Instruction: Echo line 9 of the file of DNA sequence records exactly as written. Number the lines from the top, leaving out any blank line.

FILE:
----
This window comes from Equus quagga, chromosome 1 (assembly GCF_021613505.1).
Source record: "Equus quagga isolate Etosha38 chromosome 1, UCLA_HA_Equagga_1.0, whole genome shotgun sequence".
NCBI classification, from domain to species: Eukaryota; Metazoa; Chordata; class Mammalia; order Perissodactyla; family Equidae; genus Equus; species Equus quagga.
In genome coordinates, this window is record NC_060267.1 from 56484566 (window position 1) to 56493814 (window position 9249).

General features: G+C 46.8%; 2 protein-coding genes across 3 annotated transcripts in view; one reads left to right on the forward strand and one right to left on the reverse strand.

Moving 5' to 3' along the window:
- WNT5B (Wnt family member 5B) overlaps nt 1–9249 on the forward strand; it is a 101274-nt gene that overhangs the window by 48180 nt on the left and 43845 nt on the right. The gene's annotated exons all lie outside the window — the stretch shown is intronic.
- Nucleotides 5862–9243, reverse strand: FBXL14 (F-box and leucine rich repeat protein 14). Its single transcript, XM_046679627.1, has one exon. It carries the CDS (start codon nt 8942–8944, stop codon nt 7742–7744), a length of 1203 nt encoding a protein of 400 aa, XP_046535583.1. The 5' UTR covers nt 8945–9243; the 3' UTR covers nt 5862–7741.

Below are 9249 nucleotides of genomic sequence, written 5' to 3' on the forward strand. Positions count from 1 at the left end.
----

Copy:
Below are 9249 nucleotides of genomic sequence, written 5' to 3' on the forward strand. Positions count from 1 at the left end.